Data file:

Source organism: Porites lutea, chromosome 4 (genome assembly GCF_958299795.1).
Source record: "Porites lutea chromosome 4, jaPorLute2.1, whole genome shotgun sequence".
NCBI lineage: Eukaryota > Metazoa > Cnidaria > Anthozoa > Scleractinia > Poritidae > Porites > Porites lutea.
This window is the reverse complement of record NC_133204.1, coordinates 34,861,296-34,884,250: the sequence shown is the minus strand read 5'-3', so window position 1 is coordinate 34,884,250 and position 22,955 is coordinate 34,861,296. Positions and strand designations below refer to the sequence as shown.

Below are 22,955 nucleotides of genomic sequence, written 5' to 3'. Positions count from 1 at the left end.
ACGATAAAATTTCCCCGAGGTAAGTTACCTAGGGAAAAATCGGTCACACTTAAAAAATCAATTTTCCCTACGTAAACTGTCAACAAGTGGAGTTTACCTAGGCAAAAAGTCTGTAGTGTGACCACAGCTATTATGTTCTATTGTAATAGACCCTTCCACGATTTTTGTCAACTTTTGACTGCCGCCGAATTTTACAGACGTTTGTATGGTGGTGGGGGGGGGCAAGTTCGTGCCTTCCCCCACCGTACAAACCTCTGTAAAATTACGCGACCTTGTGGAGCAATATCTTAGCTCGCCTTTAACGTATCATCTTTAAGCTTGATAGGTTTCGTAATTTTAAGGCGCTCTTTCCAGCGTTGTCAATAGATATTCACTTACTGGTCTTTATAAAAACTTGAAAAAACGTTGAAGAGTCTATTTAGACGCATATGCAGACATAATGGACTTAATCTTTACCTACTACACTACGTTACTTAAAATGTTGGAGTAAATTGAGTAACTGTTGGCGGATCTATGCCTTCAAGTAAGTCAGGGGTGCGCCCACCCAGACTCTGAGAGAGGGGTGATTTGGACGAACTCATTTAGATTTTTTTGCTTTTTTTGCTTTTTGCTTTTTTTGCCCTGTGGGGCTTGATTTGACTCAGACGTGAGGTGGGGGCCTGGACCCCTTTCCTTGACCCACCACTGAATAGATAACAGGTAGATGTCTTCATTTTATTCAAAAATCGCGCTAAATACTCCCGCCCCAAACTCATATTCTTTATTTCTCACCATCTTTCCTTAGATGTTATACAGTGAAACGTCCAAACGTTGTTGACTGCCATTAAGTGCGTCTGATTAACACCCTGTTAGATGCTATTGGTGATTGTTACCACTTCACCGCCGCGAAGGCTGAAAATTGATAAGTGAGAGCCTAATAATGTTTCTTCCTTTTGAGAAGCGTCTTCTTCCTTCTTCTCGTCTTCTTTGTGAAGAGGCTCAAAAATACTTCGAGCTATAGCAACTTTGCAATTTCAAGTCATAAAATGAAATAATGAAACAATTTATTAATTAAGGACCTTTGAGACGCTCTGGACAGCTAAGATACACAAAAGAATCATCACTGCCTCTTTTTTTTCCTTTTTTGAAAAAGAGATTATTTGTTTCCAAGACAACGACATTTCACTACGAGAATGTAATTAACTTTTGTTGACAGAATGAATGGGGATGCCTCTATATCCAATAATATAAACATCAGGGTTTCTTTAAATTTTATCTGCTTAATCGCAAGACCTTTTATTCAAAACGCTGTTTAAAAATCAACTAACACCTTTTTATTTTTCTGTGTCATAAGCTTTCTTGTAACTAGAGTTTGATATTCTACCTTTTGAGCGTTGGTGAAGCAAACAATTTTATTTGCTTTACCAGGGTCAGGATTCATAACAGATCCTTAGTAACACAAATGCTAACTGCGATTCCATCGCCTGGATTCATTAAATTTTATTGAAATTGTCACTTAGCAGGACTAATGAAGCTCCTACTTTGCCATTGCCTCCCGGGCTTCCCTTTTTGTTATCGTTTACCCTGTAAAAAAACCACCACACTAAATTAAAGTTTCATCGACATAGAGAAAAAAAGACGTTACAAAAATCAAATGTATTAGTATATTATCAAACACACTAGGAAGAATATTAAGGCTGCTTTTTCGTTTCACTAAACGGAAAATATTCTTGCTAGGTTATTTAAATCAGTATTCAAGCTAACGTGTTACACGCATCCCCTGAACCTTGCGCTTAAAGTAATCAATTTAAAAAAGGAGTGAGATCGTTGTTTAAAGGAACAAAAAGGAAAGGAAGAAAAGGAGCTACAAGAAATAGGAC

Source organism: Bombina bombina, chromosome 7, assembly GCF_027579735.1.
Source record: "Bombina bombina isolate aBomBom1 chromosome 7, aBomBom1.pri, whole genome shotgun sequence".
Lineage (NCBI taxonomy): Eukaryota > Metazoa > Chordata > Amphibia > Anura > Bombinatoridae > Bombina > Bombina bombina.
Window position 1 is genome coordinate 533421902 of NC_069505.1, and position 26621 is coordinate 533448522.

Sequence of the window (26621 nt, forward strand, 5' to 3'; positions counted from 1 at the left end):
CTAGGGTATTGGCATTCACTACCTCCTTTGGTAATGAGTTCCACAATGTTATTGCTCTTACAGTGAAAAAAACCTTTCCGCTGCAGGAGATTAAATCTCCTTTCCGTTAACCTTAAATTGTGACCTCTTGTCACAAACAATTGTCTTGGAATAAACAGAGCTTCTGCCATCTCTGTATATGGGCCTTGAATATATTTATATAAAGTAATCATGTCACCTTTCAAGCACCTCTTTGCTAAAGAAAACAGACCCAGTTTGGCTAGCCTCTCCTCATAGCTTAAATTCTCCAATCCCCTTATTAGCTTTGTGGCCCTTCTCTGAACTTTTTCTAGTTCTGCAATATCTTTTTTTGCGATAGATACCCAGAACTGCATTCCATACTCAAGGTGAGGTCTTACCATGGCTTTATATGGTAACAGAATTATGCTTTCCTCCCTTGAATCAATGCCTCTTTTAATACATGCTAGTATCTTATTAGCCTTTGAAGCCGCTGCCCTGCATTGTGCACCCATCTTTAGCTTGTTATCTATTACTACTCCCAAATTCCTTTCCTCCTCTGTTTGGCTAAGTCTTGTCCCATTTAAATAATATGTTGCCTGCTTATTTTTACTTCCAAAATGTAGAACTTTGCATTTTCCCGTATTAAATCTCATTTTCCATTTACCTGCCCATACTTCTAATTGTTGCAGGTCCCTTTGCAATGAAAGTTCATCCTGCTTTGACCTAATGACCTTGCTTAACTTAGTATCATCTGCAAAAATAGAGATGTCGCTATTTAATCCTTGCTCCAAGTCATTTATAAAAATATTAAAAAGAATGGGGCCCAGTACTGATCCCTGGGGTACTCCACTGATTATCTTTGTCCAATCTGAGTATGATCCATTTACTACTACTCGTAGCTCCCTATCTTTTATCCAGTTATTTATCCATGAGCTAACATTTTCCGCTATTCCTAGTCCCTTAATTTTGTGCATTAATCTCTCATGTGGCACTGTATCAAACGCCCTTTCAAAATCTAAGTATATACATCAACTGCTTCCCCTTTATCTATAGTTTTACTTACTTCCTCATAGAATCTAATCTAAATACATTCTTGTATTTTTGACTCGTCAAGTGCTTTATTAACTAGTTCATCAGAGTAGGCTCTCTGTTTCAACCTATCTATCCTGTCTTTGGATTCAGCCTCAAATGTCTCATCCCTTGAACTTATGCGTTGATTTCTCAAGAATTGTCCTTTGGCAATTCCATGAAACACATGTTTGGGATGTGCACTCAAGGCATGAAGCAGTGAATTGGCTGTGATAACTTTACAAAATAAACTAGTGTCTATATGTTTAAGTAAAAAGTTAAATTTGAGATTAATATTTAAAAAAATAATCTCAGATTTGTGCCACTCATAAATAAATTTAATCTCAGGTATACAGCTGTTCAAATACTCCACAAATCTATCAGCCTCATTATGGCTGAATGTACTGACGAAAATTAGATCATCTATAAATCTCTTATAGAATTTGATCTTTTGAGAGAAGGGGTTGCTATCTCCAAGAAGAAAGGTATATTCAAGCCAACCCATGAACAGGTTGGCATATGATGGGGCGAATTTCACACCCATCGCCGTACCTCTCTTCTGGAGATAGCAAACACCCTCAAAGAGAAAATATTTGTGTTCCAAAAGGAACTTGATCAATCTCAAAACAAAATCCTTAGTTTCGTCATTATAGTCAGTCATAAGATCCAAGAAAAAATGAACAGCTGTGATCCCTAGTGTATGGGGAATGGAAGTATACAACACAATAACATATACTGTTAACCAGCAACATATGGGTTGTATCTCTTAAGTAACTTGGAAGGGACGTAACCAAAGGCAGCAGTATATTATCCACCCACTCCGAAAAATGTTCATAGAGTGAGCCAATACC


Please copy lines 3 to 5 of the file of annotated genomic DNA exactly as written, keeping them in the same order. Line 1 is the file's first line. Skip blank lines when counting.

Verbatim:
NCBI lineage: Eukaryota > Metazoa > Cnidaria > Anthozoa > Scleractinia > Poritidae > Porites > Porites lutea.
This window is the reverse complement of record NC_133204.1, coordinates 34,861,296-34,884,250: the sequence shown is the minus strand read 5'-3', so window position 1 is coordinate 34,884,250 and position 22,955 is coordinate 34,861,296. Positions and strand designations below refer to the sequence as shown.

Below are 22,955 nucleotides of genomic sequence, written 5' to 3'. Positions count from 1 at the left end.